DP7829 International Business Travel: An Engine of Innovation?
|Author(s):||Nune Hovhannisyan, Wolfgang Keller|
|Publication Date:||May 2010|
|Date Revised:||May 2011|
|Keyword(s):||cross-border labor mobility, face-to-face communication, International technology transfer, patenting, tacit knowledge|
|JEL(s):||F20, J61, O33|
|Programme Areas:||Labour Economics, Public Economics, International Trade and Regional Economics, Development Economics|
|Link to this Page:||www.cepr.org/active/publications/discussion_papers/dp.php?dpno=7829|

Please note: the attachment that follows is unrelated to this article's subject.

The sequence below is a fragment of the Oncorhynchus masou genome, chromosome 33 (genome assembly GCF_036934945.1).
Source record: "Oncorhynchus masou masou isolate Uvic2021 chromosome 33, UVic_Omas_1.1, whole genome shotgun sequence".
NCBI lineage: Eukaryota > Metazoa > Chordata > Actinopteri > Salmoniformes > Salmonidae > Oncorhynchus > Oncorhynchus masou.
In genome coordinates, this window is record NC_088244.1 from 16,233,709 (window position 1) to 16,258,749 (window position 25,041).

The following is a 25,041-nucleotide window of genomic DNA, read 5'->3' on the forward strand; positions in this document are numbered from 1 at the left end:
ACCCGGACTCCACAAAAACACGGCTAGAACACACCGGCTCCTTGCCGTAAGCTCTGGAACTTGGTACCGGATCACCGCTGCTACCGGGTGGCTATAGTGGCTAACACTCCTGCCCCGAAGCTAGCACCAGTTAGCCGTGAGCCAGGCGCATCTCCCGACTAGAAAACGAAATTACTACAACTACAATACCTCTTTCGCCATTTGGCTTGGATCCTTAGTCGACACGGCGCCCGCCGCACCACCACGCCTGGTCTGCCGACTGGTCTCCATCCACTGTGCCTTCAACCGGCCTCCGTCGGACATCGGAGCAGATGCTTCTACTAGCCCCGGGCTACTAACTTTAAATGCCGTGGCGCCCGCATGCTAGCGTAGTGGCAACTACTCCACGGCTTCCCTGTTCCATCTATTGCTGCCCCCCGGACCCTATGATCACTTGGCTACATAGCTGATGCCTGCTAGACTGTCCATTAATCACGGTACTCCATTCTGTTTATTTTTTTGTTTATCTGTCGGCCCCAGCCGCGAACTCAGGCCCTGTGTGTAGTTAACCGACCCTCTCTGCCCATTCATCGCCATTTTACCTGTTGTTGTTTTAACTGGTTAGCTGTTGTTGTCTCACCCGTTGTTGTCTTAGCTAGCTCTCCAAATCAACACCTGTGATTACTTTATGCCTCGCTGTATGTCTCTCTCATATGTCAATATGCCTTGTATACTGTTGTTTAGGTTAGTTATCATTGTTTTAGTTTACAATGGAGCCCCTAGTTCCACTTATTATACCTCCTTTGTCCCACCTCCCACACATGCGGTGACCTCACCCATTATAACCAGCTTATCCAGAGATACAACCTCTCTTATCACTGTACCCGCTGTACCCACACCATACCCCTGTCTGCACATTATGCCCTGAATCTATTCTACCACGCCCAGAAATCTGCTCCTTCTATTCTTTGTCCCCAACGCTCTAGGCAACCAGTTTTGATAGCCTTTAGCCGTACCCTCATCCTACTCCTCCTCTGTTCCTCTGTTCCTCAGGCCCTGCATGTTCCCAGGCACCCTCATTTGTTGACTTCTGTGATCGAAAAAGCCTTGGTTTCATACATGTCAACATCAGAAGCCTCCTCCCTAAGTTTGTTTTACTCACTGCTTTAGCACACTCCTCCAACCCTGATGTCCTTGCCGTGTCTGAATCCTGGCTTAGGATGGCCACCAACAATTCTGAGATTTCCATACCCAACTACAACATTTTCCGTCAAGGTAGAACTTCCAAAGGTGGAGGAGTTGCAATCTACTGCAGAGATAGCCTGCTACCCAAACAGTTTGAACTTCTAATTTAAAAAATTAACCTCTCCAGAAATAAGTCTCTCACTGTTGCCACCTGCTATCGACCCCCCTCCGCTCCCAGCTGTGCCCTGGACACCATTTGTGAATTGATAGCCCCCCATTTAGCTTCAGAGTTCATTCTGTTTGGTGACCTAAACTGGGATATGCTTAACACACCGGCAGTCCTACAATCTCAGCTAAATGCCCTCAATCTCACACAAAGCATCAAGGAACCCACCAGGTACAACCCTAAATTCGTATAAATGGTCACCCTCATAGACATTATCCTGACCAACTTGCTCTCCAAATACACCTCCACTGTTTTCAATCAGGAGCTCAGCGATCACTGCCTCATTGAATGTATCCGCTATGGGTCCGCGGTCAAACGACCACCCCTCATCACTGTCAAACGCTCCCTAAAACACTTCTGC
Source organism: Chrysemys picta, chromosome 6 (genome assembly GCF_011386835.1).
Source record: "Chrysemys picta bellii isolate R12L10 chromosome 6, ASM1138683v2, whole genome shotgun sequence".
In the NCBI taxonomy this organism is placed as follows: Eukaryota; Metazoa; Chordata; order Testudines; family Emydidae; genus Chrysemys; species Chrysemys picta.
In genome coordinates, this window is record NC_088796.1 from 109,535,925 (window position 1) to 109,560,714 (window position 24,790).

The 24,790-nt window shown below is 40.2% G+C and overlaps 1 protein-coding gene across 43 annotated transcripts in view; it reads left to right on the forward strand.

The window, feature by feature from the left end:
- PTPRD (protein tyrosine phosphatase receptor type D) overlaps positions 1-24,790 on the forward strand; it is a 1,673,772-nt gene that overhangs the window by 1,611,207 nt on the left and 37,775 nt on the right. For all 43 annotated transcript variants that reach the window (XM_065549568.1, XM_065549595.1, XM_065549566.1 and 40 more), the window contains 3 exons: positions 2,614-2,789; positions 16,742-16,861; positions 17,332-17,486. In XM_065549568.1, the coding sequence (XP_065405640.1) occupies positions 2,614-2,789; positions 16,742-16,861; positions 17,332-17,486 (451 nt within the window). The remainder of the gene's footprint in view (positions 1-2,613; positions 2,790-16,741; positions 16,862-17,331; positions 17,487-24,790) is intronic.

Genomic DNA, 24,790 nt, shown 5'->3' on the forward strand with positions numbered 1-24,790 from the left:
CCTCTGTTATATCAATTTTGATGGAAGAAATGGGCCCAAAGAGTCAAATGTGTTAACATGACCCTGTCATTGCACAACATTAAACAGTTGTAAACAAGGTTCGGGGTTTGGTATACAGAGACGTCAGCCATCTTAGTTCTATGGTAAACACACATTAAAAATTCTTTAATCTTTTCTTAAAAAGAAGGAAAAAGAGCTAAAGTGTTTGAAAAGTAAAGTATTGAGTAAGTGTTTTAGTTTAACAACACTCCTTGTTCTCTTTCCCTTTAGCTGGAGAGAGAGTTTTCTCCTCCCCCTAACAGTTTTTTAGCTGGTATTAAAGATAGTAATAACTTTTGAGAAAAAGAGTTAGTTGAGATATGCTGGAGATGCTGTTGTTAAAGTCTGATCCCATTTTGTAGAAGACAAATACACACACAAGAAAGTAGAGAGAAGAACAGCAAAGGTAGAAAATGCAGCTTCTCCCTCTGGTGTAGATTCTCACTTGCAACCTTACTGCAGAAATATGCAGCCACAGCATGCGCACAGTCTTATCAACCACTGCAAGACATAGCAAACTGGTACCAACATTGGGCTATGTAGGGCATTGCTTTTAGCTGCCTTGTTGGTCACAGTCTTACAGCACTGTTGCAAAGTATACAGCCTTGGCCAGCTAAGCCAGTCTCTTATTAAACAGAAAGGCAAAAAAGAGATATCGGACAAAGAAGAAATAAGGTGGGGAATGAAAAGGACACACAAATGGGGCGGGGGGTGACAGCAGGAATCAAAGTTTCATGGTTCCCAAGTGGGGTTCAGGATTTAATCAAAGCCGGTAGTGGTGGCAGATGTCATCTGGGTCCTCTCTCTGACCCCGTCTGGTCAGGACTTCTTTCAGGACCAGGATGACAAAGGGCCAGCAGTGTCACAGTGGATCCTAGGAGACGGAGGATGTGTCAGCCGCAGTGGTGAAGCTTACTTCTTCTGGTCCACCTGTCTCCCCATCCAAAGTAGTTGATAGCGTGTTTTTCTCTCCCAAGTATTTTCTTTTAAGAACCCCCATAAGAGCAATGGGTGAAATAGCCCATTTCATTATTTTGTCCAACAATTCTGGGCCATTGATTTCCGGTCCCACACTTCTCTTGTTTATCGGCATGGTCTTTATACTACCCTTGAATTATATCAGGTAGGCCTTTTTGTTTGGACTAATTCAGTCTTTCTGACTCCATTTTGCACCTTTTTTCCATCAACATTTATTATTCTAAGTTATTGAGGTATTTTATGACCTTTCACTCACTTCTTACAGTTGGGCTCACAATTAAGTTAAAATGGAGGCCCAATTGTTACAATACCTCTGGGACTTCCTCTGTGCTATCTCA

While it is well known that managers prefer in-person meetings for negotiating deals and selling their products, face-to-face communication may be particularly important for the transfer of technology because technology is best explained and demonstrated in person. This paper studies the role of short-term cross-border labor movements for innovation by estimating the recent impact of U.S. business travel to foreign countries on their patenting rates. Business travel is shown to have a significant effect up and beyond technology transfer through the channels of international trade and foreign direct investment. On average, a 10% increase in business travel leads to an increase in patenting by about 0.3%. We show that the technological knowledge of each business traveler matters by estimating a higher impact for travelers that originate in U.S. states with substantial innovation, such as California. Moreover, the business traveler effect on innovation also varies across industries. This study provides initial evidence that international air travel may be an important channel through which cross-country income differences can be reduced. We also discuss a number of policy issues in the context of short-term cross-border labor movements.